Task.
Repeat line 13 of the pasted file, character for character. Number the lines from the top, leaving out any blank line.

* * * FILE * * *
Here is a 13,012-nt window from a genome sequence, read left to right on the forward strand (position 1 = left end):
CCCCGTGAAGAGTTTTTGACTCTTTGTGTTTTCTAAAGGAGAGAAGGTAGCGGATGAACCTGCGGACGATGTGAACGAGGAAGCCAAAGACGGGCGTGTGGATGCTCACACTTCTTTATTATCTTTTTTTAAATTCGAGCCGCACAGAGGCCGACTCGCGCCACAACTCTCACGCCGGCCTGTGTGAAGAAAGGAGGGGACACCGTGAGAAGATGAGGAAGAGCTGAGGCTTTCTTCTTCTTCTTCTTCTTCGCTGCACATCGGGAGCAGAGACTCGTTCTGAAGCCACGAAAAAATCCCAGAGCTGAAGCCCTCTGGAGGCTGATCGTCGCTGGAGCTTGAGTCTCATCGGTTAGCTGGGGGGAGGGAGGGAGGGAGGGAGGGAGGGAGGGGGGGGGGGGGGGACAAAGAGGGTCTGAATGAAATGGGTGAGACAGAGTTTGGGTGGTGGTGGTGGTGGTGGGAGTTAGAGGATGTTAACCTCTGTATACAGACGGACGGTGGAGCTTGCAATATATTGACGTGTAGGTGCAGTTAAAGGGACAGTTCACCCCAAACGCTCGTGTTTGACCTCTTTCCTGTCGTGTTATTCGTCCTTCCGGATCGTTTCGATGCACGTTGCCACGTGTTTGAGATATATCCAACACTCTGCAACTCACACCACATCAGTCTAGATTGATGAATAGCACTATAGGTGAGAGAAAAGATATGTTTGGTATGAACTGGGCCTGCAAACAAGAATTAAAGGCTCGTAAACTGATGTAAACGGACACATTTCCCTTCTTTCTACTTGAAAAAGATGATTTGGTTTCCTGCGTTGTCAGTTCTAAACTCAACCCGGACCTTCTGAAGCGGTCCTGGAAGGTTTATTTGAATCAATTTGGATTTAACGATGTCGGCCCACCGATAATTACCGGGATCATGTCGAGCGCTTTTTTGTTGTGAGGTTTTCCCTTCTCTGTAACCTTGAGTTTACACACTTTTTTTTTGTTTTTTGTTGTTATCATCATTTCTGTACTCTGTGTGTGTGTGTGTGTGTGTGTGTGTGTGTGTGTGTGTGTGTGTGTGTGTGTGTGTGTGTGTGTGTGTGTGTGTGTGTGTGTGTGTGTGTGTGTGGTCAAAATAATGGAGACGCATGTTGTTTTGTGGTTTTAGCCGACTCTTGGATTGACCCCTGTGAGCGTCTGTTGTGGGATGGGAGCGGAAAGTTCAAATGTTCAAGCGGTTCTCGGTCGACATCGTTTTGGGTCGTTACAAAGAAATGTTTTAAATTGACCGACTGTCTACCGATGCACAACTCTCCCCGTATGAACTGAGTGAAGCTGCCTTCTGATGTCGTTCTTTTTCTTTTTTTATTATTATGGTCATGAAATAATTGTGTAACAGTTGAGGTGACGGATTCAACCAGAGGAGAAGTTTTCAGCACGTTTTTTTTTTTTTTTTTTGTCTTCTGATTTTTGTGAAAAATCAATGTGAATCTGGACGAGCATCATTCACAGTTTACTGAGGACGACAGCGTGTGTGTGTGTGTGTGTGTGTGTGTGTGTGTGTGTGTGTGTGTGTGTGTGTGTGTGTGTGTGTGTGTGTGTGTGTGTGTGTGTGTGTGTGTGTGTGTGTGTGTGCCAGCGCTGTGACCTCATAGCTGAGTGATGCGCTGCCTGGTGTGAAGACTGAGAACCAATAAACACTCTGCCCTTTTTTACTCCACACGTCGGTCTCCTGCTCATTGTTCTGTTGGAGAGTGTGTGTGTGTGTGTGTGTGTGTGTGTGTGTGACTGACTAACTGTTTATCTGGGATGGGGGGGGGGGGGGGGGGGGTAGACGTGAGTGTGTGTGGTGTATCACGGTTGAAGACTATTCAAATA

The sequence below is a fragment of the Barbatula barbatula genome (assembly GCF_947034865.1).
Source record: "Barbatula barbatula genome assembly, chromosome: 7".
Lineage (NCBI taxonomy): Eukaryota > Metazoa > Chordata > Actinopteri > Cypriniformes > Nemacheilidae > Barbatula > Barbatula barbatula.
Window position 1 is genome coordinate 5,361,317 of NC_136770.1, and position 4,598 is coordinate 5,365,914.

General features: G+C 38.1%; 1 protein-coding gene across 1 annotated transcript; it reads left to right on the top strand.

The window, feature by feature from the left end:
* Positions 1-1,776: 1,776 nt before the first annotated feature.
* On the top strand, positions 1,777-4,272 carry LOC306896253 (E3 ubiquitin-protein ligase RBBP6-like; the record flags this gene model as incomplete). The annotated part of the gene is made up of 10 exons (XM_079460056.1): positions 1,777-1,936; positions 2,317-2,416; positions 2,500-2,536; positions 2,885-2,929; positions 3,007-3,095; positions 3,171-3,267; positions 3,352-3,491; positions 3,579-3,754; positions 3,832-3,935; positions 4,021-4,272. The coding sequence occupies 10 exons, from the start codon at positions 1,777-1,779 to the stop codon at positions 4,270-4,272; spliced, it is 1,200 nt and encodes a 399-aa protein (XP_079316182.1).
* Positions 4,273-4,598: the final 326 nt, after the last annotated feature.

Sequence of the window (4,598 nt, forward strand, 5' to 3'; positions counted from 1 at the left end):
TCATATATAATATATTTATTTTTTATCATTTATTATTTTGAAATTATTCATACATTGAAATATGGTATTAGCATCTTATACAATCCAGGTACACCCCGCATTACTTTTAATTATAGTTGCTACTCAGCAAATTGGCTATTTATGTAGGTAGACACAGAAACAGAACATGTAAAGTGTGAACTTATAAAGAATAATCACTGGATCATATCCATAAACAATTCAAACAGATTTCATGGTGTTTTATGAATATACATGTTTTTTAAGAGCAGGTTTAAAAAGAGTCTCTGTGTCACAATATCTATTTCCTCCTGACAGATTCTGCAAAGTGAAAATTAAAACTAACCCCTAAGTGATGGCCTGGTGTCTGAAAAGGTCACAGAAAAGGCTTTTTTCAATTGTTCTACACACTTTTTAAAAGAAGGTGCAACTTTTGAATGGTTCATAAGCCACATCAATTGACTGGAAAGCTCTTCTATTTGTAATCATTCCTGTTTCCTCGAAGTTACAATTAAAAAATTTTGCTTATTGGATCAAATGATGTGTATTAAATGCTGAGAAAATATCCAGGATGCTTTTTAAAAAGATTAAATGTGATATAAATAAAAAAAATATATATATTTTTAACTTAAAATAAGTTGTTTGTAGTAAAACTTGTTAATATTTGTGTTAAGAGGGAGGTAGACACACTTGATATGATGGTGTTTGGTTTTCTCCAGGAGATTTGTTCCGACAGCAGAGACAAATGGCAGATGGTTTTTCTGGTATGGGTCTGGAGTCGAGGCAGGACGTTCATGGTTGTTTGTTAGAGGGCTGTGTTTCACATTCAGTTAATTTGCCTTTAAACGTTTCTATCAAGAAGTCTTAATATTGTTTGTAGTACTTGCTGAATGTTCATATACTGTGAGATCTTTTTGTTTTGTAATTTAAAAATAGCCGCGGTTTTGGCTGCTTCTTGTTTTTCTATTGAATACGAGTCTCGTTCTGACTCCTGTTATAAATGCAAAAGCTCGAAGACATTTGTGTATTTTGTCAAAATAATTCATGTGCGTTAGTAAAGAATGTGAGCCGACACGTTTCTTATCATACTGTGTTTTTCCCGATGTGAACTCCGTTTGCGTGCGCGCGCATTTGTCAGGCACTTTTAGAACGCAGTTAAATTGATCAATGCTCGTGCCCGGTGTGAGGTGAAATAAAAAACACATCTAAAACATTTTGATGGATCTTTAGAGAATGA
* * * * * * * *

TCATATATAATATATTTATTTTTTATCATTTATTATTTTGAAATTATTCATACATTGAAATATGGTATTAGCATCTTATACAATCCAGGTACACCCCGCATTACTTTTAATTATAGTTGCTACTCAGCAAATTGGCTATTTATGTAGGTAGACACAGAAACAGAACATGTAAAGTGTGAACTTATAAAGAATAATCACTGGATCATATCCATAAACAATTCAAACAGATTTCATGGTGTTTTATGAATATACATGTTTTTTAAGAGCAGGTTTAAAAAGAGTCTCTGTGTCACAATATCTATTTCCTCCTGACAGATTCTGCAAAGTGAAAATTAAAACTAACCCCTAAGTGATGGCCTGGTGTCTGAAAAGGTCACAGAAAAGGCTTTTTTCAATTGTTCTACACACTTTTTAAAAGAAGGTGCAACTTTTGAATGGTTCATAAGCCACATCAATTGACTGGAAAGCTCTTCTATTTGTAATCATTCCTGTTTCCTCGAAGTTACAATTAAAAAATTTTGCTTATTGGATCAAATGATGTGTATTAAATGCTGAGAAAATATCCAGGATGCTTTTTAAAAAGATTAAATGTGATATAAATAAAAAAAATATATATATTTTTAACTTAAAATAAGTTGTTTGTAGTAAAACTTGTTAATATTTGTGTTAAGAGGGAGGTAGACACACTTGATATGATGGTGTTTGGTTTTCTCCAGGAGATTTGTTCCGACAGCAGAGACAAATGGCAGATGGTTTTTCTGGTATGGGTCTGGAGTCGAGGCAGGACGTTCATGGTTGTTTGTTAGAGGGCTGTGTTTCACATTCAGTTAATTTGCCTTTAAACGTTTCTATCAAGAAGTCTTAATATTGTTTGTAGTACTTGCTGAATGTTCATATACTGTGAGATCTTTTTGTTTTGTAATTTAAAAATAGCCGCGGTTTTGGCTGCTTCTTGTTTTTCTATTGAATACGAGTCTCGTTCTGACTCCTGTTATAAATGCAAAAGCTCGAAGACATTTGTGTATTTTGTCAAAATAATTCATGTGCGTTAGTAAAGAATGTGAGCCGACACGTTTCTTATCATACTGTGTTTTTCCCGATGTGAACTCCGTTTGCGTGCGCGCGCATTTGTCAGGCACTTTTAGAACGCAGTTAAATTGATCAATGCTCGTGCCCGGTGTGAGGTGAAATAAAAAACACATCTAAAACATTTTGATGGATCTTTAGAGAATGA